Models of Madness : Psychological, Social and Biological Approaches to Psychosis
This second edition of Models of Madness challenges those who hold to simplistic, pessimistic and often damaging theories and treatments of madness. In particular it challenges beliefs that madness can be explained without reference to social causes and challenges the excessive preoccupation with chemical imbalances and genetic predispositions as causes of human misery, including the conditions that are given the name 'schizophrenia'. This edition updates the now extensive body of research showing that hallucinations, delusions etc. are best understood as reactions to adverse life events and that psychological and social approaches to helping are more effective and far safer than psychiatric drugs and electroshock treatment. A new final chapter discusses why such a damaging ideology has come to dominate mental health and, most importantly, how to change that.
Models of Madness is divided into three sections:
Section One provides a history of madness, including examples of violence against the `mentally ill', before critiquing the theories and treatments of contemporary biological psychiatry and documenting the corrupting influence of drug companies.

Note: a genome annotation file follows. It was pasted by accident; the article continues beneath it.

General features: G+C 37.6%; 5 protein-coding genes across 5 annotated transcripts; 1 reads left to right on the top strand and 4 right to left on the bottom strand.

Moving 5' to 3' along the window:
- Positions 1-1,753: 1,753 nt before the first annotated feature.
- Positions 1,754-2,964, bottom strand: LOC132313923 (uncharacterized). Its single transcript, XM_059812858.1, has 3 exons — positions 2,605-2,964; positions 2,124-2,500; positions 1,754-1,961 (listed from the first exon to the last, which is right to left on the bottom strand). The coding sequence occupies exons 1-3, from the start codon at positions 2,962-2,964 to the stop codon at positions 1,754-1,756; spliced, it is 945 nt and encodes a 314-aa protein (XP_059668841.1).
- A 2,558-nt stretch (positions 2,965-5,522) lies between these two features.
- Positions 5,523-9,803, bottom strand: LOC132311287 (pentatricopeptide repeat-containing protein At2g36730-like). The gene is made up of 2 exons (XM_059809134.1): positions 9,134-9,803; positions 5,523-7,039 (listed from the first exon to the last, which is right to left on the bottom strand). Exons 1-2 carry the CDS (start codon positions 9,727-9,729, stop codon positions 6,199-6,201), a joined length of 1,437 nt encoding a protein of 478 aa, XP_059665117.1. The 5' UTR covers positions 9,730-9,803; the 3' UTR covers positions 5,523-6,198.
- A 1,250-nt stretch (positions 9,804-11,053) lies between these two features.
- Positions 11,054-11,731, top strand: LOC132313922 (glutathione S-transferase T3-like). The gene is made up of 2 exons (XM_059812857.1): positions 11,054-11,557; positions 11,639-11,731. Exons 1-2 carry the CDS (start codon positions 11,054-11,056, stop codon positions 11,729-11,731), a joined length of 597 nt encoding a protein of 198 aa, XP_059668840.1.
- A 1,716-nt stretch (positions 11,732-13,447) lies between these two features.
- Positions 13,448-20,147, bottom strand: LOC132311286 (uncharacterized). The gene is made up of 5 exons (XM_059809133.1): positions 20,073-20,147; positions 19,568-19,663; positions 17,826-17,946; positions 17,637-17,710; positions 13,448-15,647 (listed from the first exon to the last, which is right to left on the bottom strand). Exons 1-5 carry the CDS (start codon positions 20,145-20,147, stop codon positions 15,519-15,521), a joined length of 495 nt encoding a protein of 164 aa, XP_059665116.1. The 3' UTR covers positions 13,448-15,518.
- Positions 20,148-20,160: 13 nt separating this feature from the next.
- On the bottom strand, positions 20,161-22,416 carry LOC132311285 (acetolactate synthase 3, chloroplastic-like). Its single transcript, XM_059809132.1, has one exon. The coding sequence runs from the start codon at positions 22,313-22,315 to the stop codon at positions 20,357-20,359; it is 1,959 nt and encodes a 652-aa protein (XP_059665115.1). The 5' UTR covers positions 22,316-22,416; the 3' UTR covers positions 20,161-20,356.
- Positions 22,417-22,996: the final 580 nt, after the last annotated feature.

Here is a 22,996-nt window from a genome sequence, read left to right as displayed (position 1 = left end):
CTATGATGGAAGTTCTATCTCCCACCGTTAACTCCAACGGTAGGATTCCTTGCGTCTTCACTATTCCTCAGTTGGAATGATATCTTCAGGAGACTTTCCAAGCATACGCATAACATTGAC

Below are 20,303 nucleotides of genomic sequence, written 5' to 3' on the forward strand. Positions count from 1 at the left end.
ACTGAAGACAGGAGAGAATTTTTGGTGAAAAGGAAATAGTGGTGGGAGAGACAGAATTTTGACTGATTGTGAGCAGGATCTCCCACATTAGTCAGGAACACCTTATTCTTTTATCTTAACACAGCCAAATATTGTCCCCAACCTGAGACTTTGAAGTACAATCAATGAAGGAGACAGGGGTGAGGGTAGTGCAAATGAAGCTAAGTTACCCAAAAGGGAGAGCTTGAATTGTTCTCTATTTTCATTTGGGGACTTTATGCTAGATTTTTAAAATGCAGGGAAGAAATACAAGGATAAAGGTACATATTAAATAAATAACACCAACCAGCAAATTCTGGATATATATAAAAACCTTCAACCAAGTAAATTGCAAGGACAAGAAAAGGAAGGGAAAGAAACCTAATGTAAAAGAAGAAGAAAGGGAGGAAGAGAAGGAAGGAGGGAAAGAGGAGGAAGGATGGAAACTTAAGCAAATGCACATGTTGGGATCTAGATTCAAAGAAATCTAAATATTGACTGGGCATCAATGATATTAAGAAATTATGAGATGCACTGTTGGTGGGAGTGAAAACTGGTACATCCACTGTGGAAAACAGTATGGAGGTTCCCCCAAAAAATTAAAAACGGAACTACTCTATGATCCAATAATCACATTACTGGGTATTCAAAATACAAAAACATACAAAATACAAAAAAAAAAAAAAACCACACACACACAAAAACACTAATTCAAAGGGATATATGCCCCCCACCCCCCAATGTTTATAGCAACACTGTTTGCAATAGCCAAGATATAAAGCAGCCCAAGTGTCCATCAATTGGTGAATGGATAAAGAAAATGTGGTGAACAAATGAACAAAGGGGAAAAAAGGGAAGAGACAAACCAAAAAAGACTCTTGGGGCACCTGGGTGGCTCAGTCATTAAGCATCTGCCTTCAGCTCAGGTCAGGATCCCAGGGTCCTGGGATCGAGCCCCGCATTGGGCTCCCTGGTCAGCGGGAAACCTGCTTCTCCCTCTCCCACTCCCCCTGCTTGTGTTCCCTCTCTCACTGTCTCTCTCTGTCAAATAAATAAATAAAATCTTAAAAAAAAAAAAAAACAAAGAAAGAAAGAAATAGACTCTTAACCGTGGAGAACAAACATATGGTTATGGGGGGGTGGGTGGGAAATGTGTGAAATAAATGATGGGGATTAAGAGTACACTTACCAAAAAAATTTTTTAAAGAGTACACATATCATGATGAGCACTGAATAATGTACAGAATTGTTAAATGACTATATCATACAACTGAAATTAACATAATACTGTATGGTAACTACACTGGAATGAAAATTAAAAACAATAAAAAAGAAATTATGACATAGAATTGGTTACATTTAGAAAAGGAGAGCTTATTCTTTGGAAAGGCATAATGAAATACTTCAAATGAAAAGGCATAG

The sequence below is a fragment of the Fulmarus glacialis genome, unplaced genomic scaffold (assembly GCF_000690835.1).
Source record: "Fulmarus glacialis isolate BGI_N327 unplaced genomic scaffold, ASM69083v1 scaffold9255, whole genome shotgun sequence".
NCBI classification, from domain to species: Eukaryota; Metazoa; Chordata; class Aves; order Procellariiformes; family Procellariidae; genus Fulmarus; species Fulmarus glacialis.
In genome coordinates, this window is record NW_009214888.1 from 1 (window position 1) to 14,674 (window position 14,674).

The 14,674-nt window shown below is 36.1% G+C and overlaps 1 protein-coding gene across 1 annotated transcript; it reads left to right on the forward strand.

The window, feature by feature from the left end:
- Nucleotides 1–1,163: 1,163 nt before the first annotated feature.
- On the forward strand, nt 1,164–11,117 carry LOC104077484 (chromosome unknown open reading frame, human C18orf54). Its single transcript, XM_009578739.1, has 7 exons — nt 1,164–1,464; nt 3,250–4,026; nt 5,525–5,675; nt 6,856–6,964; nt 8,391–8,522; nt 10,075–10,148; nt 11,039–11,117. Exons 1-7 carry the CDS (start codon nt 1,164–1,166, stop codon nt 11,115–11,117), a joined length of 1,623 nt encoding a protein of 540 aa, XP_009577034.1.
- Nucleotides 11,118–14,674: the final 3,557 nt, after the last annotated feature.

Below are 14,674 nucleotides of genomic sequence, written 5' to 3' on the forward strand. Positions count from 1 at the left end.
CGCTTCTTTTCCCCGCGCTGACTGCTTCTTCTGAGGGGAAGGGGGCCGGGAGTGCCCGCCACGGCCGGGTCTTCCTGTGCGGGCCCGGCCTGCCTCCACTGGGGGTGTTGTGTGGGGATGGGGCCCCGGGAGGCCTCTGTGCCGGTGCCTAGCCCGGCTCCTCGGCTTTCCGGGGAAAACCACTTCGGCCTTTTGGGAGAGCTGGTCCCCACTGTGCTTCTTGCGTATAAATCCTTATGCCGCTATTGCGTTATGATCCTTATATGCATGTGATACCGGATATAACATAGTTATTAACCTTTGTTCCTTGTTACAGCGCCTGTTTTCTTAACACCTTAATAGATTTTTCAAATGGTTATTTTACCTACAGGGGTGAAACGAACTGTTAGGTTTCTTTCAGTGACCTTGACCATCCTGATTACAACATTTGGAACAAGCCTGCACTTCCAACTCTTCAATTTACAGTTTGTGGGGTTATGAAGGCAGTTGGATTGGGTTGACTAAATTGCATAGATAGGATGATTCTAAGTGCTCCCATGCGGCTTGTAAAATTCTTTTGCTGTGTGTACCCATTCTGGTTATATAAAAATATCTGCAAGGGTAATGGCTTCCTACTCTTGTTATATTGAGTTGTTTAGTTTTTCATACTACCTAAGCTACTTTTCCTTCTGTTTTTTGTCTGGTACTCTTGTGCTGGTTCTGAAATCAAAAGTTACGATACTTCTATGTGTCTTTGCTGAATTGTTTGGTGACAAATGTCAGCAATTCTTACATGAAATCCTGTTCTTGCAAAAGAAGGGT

Section Two summarises the research showing that hallucinations, delusions etc. are primarily caused by adverse life events (eg. parental loss, bullying, abuse and neglect in childhood, poverty, etc) and can be understood using psychological models ranging from cognitive to psychodynamic.
Section Three presents the evidence for a range of effective psychological and social approaches to treatment, from cognitive and family therapy to primary prevention.
This book brings together thirty-seven contributors from ten countries and a wide range of scientific disciplines. It provides an evidence-based, optimistic antidote to the pessimism of biological psychiatry. Models of Madness will be essential reading for all involved in mental health, including service users, family members, service managers, policy makers, nurses, clinical psychologists, psychiatrists, psychotherapists, counsellors, psychoanalysts, social workers, occupational therapists, art therapists.
- Paperback | 448 pages
- 159 x 235 x 27.94mm | 640g
- 15 Jul 2013
- Taylor & Francis Ltd
- London, United Kingdom
- New edition
- 2nd New edition
- 7 Line drawings, black and white; 11 Tables, black and white
Other books in this series
18 Feb 2015
25 Jul 2013
09 Feb 2015
Table of contents
"Truly, a revolution is occurring in our understanding of severe mental illness. ... This volume will serve as an inspiration, not only to established clinicians and researchers, but to the young people who will develop better services for people with psychosis in the future." - Richard Bentall, from the Foreword
About John Read
Jacqui Dillon is a campaigner, writer, international speaker and trainer specialising in hearing voices, psychosis, dissociation, trauma, abuse, healing and recovery. She is the national Chair of the Hearing Voices Network in England, a Board member of Intervoice - the International Network for Training, Education and Research into Hearing Voices. Jacqui is an Honorary Lecturer in Clinical Psychology at the University of East London. This is her third co-edited book about psychosis.